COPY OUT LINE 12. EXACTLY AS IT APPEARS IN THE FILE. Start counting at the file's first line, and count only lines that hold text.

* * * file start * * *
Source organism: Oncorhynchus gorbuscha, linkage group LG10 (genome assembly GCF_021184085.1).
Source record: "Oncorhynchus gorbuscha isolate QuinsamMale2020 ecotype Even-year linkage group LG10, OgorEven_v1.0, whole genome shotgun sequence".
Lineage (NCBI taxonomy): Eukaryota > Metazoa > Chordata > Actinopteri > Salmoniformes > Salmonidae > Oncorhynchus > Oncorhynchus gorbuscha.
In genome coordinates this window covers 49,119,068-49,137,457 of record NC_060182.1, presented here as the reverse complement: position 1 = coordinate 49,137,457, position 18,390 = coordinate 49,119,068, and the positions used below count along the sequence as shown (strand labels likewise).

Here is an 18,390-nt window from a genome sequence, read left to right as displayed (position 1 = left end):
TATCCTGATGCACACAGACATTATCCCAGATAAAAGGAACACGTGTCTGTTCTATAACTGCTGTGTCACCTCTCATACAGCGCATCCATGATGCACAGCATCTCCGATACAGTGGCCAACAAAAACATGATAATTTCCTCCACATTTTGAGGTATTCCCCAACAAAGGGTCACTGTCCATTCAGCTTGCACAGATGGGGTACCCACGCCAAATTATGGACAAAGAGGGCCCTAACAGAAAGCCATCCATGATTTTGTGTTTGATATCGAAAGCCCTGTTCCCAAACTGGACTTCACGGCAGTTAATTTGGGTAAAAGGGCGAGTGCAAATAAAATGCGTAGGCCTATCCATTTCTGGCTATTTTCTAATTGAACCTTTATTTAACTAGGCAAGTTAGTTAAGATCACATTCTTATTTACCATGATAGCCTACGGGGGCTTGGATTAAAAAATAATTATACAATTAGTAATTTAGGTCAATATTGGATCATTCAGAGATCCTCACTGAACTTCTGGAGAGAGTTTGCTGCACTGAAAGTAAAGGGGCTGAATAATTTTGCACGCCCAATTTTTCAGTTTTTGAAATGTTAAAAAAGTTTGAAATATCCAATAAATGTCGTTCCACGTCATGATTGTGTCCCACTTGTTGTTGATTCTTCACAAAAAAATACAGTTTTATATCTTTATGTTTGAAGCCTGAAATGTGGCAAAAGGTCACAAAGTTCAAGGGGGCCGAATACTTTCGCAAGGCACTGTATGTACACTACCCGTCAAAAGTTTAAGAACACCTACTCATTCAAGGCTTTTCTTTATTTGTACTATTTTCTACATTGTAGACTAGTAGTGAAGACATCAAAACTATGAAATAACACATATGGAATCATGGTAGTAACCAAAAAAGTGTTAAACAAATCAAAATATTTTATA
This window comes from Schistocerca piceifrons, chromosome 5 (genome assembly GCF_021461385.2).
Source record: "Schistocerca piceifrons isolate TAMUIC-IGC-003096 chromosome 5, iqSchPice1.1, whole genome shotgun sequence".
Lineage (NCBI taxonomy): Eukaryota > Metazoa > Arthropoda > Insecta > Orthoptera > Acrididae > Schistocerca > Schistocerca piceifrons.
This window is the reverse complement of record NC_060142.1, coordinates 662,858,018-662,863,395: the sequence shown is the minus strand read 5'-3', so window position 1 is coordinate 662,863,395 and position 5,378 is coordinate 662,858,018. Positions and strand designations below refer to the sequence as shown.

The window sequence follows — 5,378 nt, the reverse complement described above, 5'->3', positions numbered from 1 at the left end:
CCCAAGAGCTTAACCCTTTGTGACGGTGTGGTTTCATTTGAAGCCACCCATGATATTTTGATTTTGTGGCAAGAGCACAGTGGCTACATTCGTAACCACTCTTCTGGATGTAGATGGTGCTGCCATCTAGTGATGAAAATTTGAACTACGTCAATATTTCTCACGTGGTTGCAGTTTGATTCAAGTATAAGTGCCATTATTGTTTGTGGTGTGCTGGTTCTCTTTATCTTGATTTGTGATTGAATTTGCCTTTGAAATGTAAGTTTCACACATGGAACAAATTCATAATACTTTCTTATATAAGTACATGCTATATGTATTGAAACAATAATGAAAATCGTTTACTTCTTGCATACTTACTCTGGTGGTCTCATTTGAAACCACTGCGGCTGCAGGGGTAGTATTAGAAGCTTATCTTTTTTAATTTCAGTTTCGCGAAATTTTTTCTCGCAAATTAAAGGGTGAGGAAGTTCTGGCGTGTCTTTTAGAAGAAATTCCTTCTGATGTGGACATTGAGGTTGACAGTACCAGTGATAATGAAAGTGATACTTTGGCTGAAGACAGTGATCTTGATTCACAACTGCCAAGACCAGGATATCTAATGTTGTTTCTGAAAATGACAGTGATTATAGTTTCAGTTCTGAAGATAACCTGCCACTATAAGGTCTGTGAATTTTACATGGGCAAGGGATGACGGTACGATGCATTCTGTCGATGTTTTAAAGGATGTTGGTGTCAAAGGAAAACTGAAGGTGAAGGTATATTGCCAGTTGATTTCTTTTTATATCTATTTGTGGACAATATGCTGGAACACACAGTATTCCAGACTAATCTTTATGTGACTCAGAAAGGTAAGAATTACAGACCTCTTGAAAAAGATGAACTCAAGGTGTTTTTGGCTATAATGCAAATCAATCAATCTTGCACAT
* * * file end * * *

CCCAAGAGCTTAACCCTTTGTGACGGTGTGGTTTCATTTGAAGCCACCCATGATATTTTGATTTTGTGGCAAGAGCACAGTGGCTACATTCGTAACCACTCTTCTGGATGTAGATGGTGCTGCCATCTAGTGATGAAAATTTGAACTACGTCAATATTTCTCACGTGGTTGCAGTTTGATTCAAGTATAAGTGCCATTATTGTTTGTGGTGTGCTGGTTCTCTTTATCTTGATTTGTGATTGAATTTGCCTTTGAAATGTAAGTTTCACACATGGAACAAATTCATAATACTTTCTTATATAAGTACATGCTATATGTATTGAAACAATAATGAAAATCGTTTACTTCTTGCATACTTACTCTGGTGGTCTCATTTGAAACCACTGCGGCTGCAGGGGTAGTATTAGAAGCTTATCTTTTTTAATTTCAGTTTCGCGAAATTTTTTCTCGCAAATTAAAGGGTGAGGAAGTTCTGGCGTGTCTTTTAGAAGAAATTCCTTCTGATGTGGACATTGAGGTTGACAGTACCAGTGATAATGAAAGTGATACTTTGGCTGAAGACAGTGATCTTGATTCACAACTGCCAAGACCAGGATATCTAATGTTGTTTCTGAAAATGACAGTGATTATAGTTTCAGTTCTGAAGATAACCTGCCACTATAAGGTCTGTGAATTTTACATGGGCAAGGGATGACGGTACGATGCATTCTGTCGATGTTTTAAAGGATGTTGGTGTCAAAGGAAAACTGAAGGTGAAGGTATATTGCCAGTTGATTTCTTTTTATATCTATTTGTGGACAATATGCTGGAACACACAGTATTCCAGACTAATCTTTATGTGACTCAGAAAGGTAAGAATTACAGACCTCTTGAAAAAGATGAACTCAAGGTGTTTTTGGCTATAATGCAAATCAATCAATCTTGCACAT